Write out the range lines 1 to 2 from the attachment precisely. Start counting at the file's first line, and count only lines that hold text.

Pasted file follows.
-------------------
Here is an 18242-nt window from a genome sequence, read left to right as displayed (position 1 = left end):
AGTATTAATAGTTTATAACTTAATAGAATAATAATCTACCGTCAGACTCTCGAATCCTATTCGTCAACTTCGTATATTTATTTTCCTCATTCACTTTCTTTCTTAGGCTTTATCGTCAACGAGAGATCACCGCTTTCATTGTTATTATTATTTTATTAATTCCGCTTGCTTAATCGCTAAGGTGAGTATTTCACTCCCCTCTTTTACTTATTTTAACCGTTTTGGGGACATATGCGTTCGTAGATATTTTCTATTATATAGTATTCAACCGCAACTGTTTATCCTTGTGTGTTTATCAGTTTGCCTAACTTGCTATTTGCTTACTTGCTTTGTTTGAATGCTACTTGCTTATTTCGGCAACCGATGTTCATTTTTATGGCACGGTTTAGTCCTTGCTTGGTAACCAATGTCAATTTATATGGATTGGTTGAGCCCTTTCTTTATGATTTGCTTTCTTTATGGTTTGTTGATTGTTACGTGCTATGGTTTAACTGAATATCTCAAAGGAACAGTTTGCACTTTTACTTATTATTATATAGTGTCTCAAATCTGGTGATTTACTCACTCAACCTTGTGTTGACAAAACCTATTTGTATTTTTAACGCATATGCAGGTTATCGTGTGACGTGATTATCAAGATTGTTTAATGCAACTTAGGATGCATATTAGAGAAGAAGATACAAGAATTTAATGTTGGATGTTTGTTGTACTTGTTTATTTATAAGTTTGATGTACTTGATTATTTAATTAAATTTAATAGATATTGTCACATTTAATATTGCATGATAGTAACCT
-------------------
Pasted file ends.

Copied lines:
Here is an 18242-nt window from a genome sequence, read left to right as displayed (position 1 = left end):
AGTATTAATAGTTTATAACTTAATAGAATAATAATCTACCGTCAGACTCTCGAATCCTATTCGTCAACTTCGTATATTTATTTTCCTCATTCACTTTCTTTCTTAGGCTTTATCGTCAACGAGAGATCACCGCTTTCATTGTTATTATTATTTTATTAATTCCGCTTGCTTAATCGCTAAGGTGAGTATTTCACTCCCCTCTTTTACTTATTTTAACCGTTTTGGGGACATATGCGTTCGTAGATATTTTCTATTATATAGTATTCAACCGCAACTGTTTATCCTTGTGTGTTTATCAGTTTGCCTAACTTGCTATTTGCTTACTTGCTTTGTTTGAATGCTACTTGCTTATTTCGGCAACCGATGTTCATTTTTATGGCACGGTTTAGTCCTTGCTTGGTAACCAATGTCAATTTATATGGATTGGTTGAGCCCTTTCTTTATGATTTGCTTTCTTTATGGTTTGTTGATTGTTACGTGCTATGGTTTAACTGAATATCTCAAAGGAACAGTTTGCACTTTTACTTATTATTATATAGTGTCTCAAATCTGGTGATTTACTCACTCAACCTTGTGTTGACAAAACCTATTTGTATTTTTAACGCATATGCAGGTTATCGTGTGACGTGATTATCAAGATTGTTTAATGCAACTTAGGATGCATATTAGAGAAGAAGATACAAGAATTTAATGTTGGATGTTTGTTGTACTTGTTTATTTATAAGTTTGATGTACTTGATTATTTAATTAAATTTAATAGATATTGTCACATTTAATATTGCATGATAGTAACCT